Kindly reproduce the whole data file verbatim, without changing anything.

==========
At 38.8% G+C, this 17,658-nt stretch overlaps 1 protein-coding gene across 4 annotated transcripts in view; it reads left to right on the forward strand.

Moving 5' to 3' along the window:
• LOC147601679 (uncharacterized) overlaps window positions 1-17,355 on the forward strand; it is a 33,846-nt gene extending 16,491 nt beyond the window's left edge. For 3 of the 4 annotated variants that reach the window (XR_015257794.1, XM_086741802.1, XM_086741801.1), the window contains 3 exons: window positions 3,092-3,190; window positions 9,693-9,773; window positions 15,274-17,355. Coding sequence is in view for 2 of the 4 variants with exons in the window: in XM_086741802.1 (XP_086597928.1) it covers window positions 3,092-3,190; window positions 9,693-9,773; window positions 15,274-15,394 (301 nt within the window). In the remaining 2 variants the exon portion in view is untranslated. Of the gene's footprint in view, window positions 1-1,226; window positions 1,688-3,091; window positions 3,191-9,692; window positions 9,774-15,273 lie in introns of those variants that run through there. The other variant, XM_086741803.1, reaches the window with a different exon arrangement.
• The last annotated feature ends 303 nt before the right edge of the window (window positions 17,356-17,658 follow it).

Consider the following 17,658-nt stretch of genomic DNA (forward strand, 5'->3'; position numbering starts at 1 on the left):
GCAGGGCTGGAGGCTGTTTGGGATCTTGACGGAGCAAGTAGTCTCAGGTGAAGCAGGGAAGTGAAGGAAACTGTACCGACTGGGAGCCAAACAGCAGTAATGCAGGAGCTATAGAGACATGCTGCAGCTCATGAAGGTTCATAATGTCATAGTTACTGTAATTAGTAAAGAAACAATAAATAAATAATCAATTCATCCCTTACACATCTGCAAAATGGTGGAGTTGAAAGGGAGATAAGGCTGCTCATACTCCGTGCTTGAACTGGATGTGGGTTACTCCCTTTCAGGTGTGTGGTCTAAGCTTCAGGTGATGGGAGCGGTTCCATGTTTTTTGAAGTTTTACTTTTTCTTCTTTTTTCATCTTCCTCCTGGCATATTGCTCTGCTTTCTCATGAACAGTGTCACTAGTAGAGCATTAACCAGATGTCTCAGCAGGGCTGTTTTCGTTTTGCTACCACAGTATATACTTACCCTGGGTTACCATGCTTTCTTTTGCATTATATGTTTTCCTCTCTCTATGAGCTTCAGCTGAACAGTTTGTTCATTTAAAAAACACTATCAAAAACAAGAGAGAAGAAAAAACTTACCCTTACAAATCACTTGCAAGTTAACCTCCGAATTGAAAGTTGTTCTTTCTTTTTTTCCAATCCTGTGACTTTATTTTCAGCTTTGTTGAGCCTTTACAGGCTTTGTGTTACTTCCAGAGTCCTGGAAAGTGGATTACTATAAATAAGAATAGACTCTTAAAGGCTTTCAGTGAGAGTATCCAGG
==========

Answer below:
At 38.8% G+C, this 17,658-nt stretch overlaps 1 protein-coding gene across 4 annotated transcripts in view; it reads left to right on the forward strand.

Moving 5' to 3' along the window:
• LOC147601679 (uncharacterized) overlaps window positions 1-17,355 on the forward strand; it is a 33,846-nt gene extending 16,491 nt beyond the window's left edge. For 3 of the 4 annotated variants that reach the window (XR_015257794.1, XM_086741802.1, XM_086741801.1), the window contains 3 exons: window positions 3,092-3,190; window positions 9,693-9,773; window positions 15,274-17,355. Coding sequence is in view for 2 of the 4 variants with exons in the window: in XM_086741802.1 (XP_086597928.1) it covers window positions 3,092-3,190; window positions 9,693-9,773; window positions 15,274-15,394 (301 nt within the window). In the remaining 2 variants the exon portion in view is untranslated. Of the gene's footprint in view, window positions 1-1,226; window positions 1,688-3,091; window positions 3,191-9,692; window positions 9,774-15,273 lie in introns of those variants that run through there. The other variant, XM_086741803.1, reaches the window with a different exon arrangement.
• The last annotated feature ends 303 nt before the right edge of the window (window positions 17,356-17,658 follow it).

Consider the following 17,658-nt stretch of genomic DNA (forward strand, 5'->3'; position numbering starts at 1 on the left):
GCAGGGCTGGAGGCTGTTTGGGATCTTGACGGAGCAAGTAGTCTCAGGTGAAGCAGGGAAGTGAAGGAAACTGTACCGACTGGGAGCCAAACAGCAGTAATGCAGGAGCTATAGAGACATGCTGCAGCTCATGAAGGTTCATAATGTCATAGTTACTGTAATTAGTAAAGAAACAATAAATAAATAATCAATTCATCCCTTACACATCTGCAAAATGGTGGAGTTGAAAGGGAGATAAGGCTGCTCATACTCCGTGCTTGAACTGGATGTGGGTTACTCCCTTTCAGGTGTGTGGTCTAAGCTTCAGGTGATGGGAGCGGTTCCATGTTTTTTGAAGTTTTACTTTTTCTTCTTTTTTCATCTTCCTCCTGGCATATTGCTCTGCTTTCTCATGAACAGTGTCACTAGTAGAGCATTAACCAGATGTCTCAGCAGGGCTGTTTTCGTTTTGCTACCACAGTATATACTTACCCTGGGTTACCATGCTTTCTTTTGCATTATATGTTTTCCTCTCTCTATGAGCTTCAGCTGAACAGTTTGTTCATTTAAAAAACACTATCAAAAACAAGAGAGAAGAAAAAACTTACCCTTACAAATCACTTGCAAGTTAACCTCCGAATTGAAAGTTGTTCTTTCTTTTTTTCCAATCCTGTGACTTTATTTTCAGCTTTGTTGAGCCTTTACAGGCTTTGTGTTACTTCCAGAGTCCTGGAAAGTGGATTACTATAAATAAGAATAGACTCTTAAAGGCTTTCAGTGAGAGTATCCAGG